So Samuel had to ask Jesse, "Is that all the young men?" And Jesse replied, "Ah, there is still the youngest one, but he's taking care of the flock." And Samuel said to Jesse, "Send and get him for we cannot turn our attention to other things until he comes here." Now, this will play a major role in understanding our future king of Israel here. You see, David was completely overlooked by his own father because he was too young and he was busy shepherding his father's flock. So Jesse had him brought in and now he was ruddy, it says, with attractive eyes and a handsome appearance. And the Lord said, "Go anoint him, Samuel. This is the one." In 1 Samuel 16:13, it says, "So Samuel took the horn full of olive oil and anointed him in the presence of his brothers, and the Spirit of the Lord rushed upon David from that day onward, and then Samuel got up and went to Ramah."
Think about this, the moment that the Spirit came upon David, the text indicates in verse 14 of that same chapter that the Spirit of the Lord had turned away from Saul and an evil spirit from the Lord tormented him. So in the first 16 chapters of 1 Samuel, think about this, God raises up Samuel as a prophet and a priest, Saul as a king, and now David was an anointed king and the Spirit was removed from Saul, but that doesn't mean Saul just stopped being king. In the eyes of God, David was certainly king, but Saul would remain king in the eyes of all the people, and it would remain this way until the end of the book of 1 Samuel. But throughout the course of David's kingship, his shepherding background will play a major role in guiding him as Israel's king.
For instance, let's move forward just one chapter to 1 Samuel chapter 17, the famous passage when David killed Goliath. Saul and the Israelite army are pitted against the Philistines and their champion Goliath in The Valley of Elah. The Israelite army fears the sheer size of Goliath, the Philistine. David's father, Jesse sends the newly anointed king to the battle to bring some food to his brothers and their commanders. David had already been running back and forth between Bethlehem and the battle because his responsibilities were not fighting on the battlefield, his responsibilities were shepherding, keep that in mind, his father's sheep. And when David arrived to the battle, he ran to the front lines to hear that Saul was willing to give his daughter in marriage wealth and even tax exemption status to the individual who kills Goliath. And when his older brother saw him, they were frustrated that David was there and said, "Shouldn't you be back tending to the flock? Shouldn't you be shepherding?"
While all of the Israelites were concerned about Israel's humiliation, David said, "For who is this uncircumcised Philistine that he defies the armies of the living God." David went to Saul to throw his hat in the ring to tackle the Goliath problem that was plaguing him. Saul said, "You can't go against this Philistine and fight him. You're just a boy." He had been a warrior from his youth,” talking about Goliath. That's when David replied to Saul in 1 Samuel 17, starting in verse 34, he said, "Your servant has been a shepherd for his father's flock. Whenever a lion or bear would come and carry off a sheep from the flock, I would go after it, strike it down and rescue the sheep from its mouth. If it rose up against me, I would grab it by its jaw, strike it and kill it. Your servant has struck down both lion and the bear. This uncircumcised Philistine will be just like one of them, for he has defied the armies of the living God."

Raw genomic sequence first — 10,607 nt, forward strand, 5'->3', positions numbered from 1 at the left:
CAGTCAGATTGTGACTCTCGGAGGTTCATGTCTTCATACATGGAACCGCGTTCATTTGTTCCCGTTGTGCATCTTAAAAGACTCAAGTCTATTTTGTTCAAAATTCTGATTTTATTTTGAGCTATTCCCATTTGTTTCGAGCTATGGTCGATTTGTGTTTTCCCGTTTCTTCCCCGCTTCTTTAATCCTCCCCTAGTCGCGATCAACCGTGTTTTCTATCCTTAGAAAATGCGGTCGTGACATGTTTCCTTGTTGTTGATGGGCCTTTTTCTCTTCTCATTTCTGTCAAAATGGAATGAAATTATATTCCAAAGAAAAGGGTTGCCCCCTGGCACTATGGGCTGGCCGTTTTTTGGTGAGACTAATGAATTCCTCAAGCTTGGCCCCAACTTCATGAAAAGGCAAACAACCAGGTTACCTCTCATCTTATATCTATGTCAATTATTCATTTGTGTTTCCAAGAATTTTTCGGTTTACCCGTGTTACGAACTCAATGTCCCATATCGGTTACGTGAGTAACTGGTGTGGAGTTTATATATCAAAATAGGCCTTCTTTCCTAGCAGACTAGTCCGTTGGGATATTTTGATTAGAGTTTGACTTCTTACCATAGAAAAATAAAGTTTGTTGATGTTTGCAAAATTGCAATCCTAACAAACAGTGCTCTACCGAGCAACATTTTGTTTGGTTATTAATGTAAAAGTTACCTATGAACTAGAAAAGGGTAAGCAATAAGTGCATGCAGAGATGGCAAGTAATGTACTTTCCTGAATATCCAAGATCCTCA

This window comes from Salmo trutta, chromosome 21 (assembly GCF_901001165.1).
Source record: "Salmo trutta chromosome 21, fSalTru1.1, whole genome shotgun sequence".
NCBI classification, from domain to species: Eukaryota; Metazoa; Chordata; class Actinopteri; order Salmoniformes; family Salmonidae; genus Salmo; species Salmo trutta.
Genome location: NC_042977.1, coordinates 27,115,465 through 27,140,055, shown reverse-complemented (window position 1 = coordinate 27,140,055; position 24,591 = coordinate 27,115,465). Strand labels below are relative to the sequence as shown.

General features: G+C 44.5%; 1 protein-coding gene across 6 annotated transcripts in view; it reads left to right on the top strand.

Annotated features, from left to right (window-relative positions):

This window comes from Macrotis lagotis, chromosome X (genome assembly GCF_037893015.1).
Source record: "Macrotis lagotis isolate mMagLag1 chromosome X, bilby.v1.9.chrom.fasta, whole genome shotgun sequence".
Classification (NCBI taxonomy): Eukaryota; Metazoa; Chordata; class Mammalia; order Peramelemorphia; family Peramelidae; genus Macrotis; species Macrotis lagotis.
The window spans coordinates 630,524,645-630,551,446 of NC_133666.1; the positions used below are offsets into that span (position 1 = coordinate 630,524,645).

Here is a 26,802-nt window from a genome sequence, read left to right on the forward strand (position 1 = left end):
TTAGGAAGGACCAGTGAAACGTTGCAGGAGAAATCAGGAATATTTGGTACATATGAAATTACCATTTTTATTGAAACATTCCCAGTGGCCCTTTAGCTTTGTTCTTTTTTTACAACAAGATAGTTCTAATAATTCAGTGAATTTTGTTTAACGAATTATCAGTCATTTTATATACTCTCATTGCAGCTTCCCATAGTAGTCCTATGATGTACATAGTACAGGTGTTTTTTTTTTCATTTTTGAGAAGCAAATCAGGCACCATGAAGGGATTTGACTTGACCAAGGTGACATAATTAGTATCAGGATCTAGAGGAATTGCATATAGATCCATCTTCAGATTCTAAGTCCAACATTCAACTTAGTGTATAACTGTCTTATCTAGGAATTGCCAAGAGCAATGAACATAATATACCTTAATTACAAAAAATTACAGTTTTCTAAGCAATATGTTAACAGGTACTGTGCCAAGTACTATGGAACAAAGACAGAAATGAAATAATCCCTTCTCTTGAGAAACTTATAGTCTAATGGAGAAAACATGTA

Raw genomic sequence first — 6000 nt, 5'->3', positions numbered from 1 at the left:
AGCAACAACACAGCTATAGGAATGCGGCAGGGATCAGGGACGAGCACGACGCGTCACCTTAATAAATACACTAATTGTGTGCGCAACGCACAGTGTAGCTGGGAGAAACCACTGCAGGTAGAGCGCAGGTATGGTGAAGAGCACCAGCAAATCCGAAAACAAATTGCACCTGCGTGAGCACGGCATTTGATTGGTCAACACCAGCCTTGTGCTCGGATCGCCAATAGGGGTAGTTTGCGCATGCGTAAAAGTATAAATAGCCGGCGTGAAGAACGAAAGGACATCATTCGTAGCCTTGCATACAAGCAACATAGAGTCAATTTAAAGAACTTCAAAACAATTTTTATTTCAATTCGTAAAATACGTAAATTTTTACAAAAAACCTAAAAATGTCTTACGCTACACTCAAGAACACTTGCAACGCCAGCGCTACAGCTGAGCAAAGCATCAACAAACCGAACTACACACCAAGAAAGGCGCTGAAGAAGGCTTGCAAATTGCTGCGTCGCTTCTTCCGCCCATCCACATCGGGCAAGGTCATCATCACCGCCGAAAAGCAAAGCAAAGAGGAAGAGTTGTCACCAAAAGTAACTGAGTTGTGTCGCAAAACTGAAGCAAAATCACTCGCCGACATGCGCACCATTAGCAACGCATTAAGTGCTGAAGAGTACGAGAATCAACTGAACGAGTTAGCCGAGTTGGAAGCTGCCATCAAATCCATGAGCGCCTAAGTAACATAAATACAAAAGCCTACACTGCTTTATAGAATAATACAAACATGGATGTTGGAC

David went on to say, "The Lord who delivered me from the lion and the bear will also deliver me from the hand of this Philistine." Then Saul said to David, "Go, the Lord be with you." Now, we all know what happened. The young shepherd boy David stood up against the giant Philistine Goliath, and having faith in God's love for Israel sunk a smooth rock between the eyes of the Philistine and defeated their enemies. Now, when we return, I want to unpack further the idea that David would use his shepherding position to convince King Saul that he was worthy as a young boy to defeat Israel's greatest enemy. Now, before we do that though, I want to share with you about our new two-day new nationwide conference, Proclaim.
Proclaim focuses on biblical truth about Israel and the Messiah. We're going to be diving deep into topics that should ignite the Christian's heart for God's Chosen People and his plan for Israel. Our passionate Bible teachers will expound on God's Word, leaving the listener encouraged and full of hope. Our topic for the 2023 Proclaim Conference is The World On Edge, where you're going to discover how the sweeping global changes that we are witnessing right before our very eyes relate to God's ongoing conflict with Satan and his plan to triumph over the evil one. You'll be strengthened in your faith and grow in the hope to endure these troubling days. We have three opportunities for you to join us for our Proclaim Conference. The first is July 28th and 29th, 2023 in Winona Lake at Grace College. Again on September 29th and 30th in Tampa, Florida at the Word of Life Bible Institute, and finally this fall, October 13th and 14th, 2023 in Lancaster, Pennsylvania at Lancaster Bible College.
We hope that we'll see you at one of our conferences this summer. To learn more, you can register by going to foiradio.org. Again, that's foiradio.org.
Chris Katulka: Welcome back everyone. We've just started a series on King David, and today we are looking at a very important attribute that will define King David's leadership all throughout the Scriptures, and that's the fact that David was a shepherd and proud of it. When Saul was looking at the young boy David, who had the chutzpah to stand up against Goliath, David gave Saul his resume. He said, "Your servant has been a shepherd for his father's flock. Wherever a lion or bear would come and carry off a sheep from the flock, I would go after it, strike it down and rescue the sheep from its mouth." Now, this seems counterintuitive, you would think David might bring up some other battle he may have fought in, or that he learned so much from his brothers who had been fighting on the battlefield with Saul, but no, David goes with the shepherd route.